Colombina Mask was usually worn after the wedding so that young women are then able to express themselves. Many a disappointed young groom would find his wife somewhat different to the silent maiden he married.

Colombina Mask

Casanova’s lady love, “Colombina” wore a simple eye mask that is the origin of the modern ladies masquerade mask. Colombina is worn around the world today as it frames the eyes so that the eyes are the point of focus. Held in place with ribbons, the wearer no longer silent.

Non Binary Gender Neutral Bauta Mask

Masquerade Mask History Bauta

The “Bauta”is known as the Mask of Venice. In the Veneto region it is worn by men and women at the Carnevale di Venezia.

A long black cloak and a Bauta mask is the ultimate disguise. The prominent jaw disguises the voice. The gender of the wearer is hidden under the cloak and the features hidden behind the mask.

The Bauta’s fierce expression added drama and intrigue but also made the wearer look powerful. Casanova would have worn the Bauta Mask so that today the Bauta is also called Casanova. No doubt he would have been a handsome figure, confidently striding thru narrow streets wearing mask, tricorn hat and cloak.

So Many More Masks

Many more historical Masks of Venice, some lost in time and some still available today in the ancient city.

Rarely made from papier-mâché, masks are now more affordable. Quality plastic is treated so that it looks like a traditional mask. These modern masks are comfortable, less likely to steam than those made in China and therefore a sensible option.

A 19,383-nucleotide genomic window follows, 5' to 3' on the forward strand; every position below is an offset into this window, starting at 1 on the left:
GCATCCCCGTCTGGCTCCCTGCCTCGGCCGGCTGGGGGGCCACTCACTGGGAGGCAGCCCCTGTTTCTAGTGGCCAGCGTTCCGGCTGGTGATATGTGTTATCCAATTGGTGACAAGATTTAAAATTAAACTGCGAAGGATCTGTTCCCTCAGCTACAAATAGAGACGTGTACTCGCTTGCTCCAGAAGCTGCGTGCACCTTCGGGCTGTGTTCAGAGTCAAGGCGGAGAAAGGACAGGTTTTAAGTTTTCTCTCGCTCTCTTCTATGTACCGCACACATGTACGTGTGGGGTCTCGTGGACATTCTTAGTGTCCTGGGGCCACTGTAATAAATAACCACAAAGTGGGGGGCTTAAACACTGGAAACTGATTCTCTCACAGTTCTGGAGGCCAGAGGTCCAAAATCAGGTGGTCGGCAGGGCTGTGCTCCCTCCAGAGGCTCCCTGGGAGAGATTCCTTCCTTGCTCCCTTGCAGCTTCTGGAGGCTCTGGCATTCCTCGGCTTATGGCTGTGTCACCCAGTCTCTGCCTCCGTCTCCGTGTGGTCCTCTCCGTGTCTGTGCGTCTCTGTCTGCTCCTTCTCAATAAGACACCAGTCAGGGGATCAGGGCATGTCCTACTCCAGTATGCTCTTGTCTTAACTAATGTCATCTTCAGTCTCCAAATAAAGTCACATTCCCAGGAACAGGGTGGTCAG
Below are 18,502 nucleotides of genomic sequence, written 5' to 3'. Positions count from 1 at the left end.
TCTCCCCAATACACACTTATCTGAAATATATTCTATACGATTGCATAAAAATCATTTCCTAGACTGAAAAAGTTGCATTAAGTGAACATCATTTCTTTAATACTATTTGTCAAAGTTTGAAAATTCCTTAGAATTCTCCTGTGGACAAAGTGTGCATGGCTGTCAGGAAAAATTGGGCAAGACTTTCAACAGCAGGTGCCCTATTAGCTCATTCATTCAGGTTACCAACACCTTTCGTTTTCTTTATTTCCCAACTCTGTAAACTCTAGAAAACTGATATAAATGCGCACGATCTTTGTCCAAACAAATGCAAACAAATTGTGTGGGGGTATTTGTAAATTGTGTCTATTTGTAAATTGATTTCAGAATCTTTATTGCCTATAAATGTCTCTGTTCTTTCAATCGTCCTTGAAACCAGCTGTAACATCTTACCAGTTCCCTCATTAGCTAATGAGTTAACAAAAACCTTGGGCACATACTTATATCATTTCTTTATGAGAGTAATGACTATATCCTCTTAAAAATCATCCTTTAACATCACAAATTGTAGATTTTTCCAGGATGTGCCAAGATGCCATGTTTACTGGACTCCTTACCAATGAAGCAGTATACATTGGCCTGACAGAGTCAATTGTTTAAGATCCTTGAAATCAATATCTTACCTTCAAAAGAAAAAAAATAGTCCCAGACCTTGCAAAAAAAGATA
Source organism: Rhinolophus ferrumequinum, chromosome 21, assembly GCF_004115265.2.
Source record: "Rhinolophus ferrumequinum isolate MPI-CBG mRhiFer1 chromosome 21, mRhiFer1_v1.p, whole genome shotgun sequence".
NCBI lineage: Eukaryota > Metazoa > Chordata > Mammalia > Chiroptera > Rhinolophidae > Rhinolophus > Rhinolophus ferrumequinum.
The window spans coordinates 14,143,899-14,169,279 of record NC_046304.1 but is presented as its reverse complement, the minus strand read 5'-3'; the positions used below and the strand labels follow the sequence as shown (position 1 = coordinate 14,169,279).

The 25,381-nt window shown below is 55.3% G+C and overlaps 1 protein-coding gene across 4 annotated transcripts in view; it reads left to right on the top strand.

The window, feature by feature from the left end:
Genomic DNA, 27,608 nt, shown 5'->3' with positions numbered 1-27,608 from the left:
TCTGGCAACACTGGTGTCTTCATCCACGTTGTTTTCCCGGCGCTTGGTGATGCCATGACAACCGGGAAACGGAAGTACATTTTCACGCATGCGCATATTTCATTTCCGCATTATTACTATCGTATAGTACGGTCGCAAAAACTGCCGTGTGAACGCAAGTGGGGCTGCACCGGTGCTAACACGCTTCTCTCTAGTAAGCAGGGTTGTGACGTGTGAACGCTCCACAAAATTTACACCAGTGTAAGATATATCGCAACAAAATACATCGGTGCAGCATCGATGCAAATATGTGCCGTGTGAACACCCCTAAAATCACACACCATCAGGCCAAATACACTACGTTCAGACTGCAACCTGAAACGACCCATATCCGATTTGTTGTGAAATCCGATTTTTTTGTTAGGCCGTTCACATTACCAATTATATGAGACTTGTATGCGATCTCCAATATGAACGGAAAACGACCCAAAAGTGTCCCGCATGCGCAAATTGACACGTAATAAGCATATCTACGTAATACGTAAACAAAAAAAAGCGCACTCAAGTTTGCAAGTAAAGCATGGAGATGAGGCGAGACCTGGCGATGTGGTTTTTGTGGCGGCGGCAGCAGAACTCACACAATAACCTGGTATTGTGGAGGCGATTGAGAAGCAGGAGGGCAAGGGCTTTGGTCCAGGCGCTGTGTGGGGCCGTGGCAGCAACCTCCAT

Various “Commedia Dell’ Arte” (ancient theatre) masks are worn including “Pulchinello, Zane, Capitano, Scaramouche and Arlecchino”.

The “Gnaga” was popular amongst the effeminate gentlemen who were prone to a high pitch voice. Masks were a valuable disguise at a time when homosexuality was forbidden but dalliances were frequent.

Some say Gnaga comes from the word “gnau” or the meow of the cat which many of its wearers’ voice resembled. The Venetian saying is “to have a voice like gnaga” which refers to men and women with high pitched voices. This is contrary to the deep, emphatic and melodic voices of the modern Venetian citizens.

The Spanish Inquisition was a challenging time when Casanova was active winning the favors of many ladies. A story in itself, I recommend reading the memoirs of Casanova written by the man himself.

Casanova is recognized as the western world’s most famous “lover”.

He was imprisoned for debauchery however after a daring escape from the Doge’s Palace Casanova was exiled from Venice. His memoirs make a good read and give valuable insight to the lifestyle and values of the time.

Masks Banned by Napoleon

The Spanish Inquisition declared Masks illegal, however it was difficult to police. How do you identify a person in a mask beyond all doubt? Thus the mask survived until Napoleon conquered the Province. Threatened by the revelry and the anonymity of the mask and successfully banned it.

Rebirth of Masks

Italian Artisan Making Venetian Masks